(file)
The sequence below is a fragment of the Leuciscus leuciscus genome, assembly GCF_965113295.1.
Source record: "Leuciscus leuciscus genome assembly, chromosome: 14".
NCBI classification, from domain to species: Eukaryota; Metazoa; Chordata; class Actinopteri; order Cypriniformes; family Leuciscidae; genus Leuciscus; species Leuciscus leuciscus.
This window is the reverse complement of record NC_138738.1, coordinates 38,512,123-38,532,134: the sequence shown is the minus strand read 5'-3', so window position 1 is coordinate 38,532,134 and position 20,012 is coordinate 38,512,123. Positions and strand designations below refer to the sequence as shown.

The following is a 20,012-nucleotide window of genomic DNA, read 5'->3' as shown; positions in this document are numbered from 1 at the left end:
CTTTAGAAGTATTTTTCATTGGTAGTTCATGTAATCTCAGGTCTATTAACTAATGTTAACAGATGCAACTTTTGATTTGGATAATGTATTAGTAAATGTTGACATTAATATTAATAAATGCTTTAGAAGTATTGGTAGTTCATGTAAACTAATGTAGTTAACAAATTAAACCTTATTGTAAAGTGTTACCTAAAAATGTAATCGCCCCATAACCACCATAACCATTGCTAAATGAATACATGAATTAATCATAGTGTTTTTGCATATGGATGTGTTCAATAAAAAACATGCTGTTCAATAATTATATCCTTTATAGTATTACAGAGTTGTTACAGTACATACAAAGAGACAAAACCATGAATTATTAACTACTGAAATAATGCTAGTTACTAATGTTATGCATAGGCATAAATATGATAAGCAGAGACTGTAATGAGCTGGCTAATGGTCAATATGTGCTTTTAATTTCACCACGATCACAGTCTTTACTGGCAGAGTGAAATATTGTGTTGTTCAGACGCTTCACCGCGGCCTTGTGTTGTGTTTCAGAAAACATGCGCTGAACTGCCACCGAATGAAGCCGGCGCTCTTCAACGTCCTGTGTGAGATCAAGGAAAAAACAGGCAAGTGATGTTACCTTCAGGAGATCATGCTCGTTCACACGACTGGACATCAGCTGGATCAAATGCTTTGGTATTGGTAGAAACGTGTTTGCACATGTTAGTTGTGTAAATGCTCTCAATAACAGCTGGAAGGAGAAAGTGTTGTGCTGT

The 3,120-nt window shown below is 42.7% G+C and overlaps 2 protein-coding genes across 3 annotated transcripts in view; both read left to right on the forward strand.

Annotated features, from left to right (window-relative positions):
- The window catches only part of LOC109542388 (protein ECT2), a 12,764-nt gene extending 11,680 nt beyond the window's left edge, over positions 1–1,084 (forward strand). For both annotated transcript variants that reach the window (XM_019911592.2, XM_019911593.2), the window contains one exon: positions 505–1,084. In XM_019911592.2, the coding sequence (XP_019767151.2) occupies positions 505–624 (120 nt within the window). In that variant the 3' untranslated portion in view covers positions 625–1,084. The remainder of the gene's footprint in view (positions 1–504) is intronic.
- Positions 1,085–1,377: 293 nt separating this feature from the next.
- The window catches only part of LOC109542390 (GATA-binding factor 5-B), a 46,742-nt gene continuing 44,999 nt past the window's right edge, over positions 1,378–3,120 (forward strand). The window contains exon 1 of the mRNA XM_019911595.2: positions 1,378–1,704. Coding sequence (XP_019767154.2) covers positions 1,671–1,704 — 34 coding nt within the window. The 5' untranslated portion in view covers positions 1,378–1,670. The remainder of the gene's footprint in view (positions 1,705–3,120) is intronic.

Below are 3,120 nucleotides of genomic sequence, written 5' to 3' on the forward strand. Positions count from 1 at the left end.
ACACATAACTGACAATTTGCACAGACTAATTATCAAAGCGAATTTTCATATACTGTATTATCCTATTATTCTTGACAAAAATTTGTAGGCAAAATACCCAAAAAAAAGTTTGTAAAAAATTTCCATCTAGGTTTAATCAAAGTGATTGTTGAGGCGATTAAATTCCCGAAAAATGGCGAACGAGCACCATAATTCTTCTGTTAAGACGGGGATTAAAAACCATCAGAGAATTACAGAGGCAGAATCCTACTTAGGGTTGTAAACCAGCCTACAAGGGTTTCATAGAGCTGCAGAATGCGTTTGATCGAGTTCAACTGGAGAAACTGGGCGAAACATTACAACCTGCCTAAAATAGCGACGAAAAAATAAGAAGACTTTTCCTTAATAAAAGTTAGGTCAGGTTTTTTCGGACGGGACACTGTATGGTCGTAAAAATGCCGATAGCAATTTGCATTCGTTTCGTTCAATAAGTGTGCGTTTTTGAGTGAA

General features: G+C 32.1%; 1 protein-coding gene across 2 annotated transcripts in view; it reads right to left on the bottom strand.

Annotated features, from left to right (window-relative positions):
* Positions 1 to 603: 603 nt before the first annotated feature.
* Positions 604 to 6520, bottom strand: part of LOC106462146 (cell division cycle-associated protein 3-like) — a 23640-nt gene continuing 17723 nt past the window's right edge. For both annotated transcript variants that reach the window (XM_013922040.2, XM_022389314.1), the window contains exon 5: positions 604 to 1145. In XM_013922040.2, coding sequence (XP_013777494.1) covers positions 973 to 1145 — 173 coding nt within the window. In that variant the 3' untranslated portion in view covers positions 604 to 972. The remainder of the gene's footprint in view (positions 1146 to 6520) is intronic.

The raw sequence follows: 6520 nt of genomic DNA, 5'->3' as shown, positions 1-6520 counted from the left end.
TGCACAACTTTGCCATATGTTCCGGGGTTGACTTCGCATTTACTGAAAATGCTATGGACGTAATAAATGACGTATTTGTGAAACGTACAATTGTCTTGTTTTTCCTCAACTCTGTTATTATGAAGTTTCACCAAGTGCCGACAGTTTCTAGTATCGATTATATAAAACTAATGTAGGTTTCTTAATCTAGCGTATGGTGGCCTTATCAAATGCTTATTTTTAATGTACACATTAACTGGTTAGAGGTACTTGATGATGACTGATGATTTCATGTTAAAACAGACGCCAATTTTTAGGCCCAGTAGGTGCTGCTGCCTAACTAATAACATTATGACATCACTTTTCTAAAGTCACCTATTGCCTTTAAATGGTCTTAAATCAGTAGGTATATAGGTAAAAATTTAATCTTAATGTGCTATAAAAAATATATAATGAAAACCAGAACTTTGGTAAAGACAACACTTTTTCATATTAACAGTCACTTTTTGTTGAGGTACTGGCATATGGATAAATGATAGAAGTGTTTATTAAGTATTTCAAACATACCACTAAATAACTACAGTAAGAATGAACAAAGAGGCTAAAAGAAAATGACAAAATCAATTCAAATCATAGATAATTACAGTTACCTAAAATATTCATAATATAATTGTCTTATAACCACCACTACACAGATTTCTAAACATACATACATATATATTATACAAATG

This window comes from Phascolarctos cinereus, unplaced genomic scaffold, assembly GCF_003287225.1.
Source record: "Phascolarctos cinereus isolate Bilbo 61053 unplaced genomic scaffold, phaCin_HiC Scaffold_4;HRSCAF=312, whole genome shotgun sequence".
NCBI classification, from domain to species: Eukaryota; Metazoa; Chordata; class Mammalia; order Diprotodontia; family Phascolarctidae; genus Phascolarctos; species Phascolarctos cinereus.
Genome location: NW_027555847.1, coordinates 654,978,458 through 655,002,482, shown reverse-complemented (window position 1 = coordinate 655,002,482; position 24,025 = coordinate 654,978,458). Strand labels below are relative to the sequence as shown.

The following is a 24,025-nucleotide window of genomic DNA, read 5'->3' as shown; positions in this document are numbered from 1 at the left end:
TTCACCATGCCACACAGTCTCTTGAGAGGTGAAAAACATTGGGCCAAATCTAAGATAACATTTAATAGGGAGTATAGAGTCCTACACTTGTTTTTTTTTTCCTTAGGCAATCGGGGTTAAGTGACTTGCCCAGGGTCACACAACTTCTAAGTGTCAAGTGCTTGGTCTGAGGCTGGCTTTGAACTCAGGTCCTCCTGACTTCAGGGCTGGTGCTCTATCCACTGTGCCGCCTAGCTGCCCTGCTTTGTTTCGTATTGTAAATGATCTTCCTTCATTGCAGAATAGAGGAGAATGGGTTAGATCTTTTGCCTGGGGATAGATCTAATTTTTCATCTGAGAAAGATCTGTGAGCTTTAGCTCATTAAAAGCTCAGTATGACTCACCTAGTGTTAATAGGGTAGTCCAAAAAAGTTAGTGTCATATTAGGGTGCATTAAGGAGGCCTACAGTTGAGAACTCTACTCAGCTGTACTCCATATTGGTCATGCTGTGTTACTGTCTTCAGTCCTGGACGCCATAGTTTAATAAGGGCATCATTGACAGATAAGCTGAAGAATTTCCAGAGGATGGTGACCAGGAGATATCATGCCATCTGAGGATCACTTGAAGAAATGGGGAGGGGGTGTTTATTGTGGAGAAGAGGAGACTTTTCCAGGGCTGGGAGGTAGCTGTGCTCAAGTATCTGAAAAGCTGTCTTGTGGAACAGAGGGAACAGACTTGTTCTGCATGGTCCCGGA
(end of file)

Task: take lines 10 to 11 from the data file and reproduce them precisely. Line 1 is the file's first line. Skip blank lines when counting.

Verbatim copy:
- Positions 1,085–1,377: 293 nt separating this feature from the next.
- The window catches only part of LOC109542390 (GATA-binding factor 5-B), a 46,742-nt gene continuing 44,999 nt past the window's right edge, over positions 1,378–3,120 (forward strand). The window contains exon 1 of the mRNA XM_019911595.2: positions 1,378–1,704. Coding sequence (XP_019767154.2) covers positions 1,671–1,704 — 34 coding nt within the window. The 5' untranslated portion in view covers positions 1,378–1,670. The remainder of the gene's footprint in view (positions 1,705–3,120) is intronic.